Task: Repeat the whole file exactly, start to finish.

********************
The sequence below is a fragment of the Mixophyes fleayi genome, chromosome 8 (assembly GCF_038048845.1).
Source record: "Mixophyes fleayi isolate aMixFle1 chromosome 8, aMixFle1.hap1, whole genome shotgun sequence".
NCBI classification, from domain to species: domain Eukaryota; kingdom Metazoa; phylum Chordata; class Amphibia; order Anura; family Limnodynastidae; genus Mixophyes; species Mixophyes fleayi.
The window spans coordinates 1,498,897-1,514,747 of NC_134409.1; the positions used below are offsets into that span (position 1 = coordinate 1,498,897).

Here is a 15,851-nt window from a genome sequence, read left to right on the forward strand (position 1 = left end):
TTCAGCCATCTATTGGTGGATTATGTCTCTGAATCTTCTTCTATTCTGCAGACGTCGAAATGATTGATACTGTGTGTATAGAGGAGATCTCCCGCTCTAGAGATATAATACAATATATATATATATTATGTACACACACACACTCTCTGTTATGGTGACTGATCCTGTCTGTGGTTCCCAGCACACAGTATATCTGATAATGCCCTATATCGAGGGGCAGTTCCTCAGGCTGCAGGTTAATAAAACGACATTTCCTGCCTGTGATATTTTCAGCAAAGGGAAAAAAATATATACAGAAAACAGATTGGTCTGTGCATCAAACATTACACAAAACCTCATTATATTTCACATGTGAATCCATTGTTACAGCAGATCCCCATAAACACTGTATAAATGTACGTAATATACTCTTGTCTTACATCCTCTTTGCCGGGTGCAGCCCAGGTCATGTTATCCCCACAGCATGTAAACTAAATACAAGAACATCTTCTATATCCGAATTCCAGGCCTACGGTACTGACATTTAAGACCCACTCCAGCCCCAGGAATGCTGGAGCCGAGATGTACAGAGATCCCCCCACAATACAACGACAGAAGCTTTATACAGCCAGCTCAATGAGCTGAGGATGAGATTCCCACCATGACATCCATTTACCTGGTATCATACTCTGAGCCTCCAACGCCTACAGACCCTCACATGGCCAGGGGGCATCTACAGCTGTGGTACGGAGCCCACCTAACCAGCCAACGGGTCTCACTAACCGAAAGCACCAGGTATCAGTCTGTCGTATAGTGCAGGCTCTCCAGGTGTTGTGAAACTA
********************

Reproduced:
The sequence below is a fragment of the Mixophyes fleayi genome, chromosome 8 (assembly GCF_038048845.1).
Source record: "Mixophyes fleayi isolate aMixFle1 chromosome 8, aMixFle1.hap1, whole genome shotgun sequence".
NCBI classification, from domain to species: domain Eukaryota; kingdom Metazoa; phylum Chordata; class Amphibia; order Anura; family Limnodynastidae; genus Mixophyes; species Mixophyes fleayi.
The window spans coordinates 1,498,897-1,514,747 of NC_134409.1; the positions used below are offsets into that span (position 1 = coordinate 1,498,897).

Here is a 15,851-nt window from a genome sequence, read left to right on the forward strand (position 1 = left end):
TTCAGCCATCTATTGGTGGATTATGTCTCTGAATCTTCTTCTATTCTGCAGACGTCGAAATGATTGATACTGTGTGTATAGAGGAGATCTCCCGCTCTAGAGATATAATACAATATATATATATATTATGTACACACACACACTCTCTGTTATGGTGACTGATCCTGTCTGTGGTTCCCAGCACACAGTATATCTGATAATGCCCTATATCGAGGGGCAGTTCCTCAGGCTGCAGGTTAATAAAACGACATTTCCTGCCTGTGATATTTTCAGCAAAGGGAAAAAAATATATACAGAAAACAGATTGGTCTGTGCATCAAACATTACACAAAACCTCATTATATTTCACATGTGAATCCATTGTTACAGCAGATCCCCATAAACACTGTATAAATGTACGTAATATACTCTTGTCTTACATCCTCTTTGCCGGGTGCAGCCCAGGTCATGTTATCCCCACAGCATGTAAACTAAATACAAGAACATCTTCTATATCCGAATTCCAGGCCTACGGTACTGACATTTAAGACCCACTCCAGCCCCAGGAATGCTGGAGCCGAGATGTACAGAGATCCCCCCACAATACAACGACAGAAGCTTTATACAGCCAGCTCAATGAGCTGAGGATGAGATTCCCACCATGACATCCATTTACCTGGTATCATACTCTGAGCCTCCAACGCCTACAGACCCTCACATGGCCAGGGGGCATCTACAGCTGTGGTACGGAGCCCACCTAACCAGCCAACGGGTCTCACTAACCGAAAGCACCAGGTATCAGTCTGTCGTATAGTGCAGGCTCTCCAGGTGTTGTGAAACTA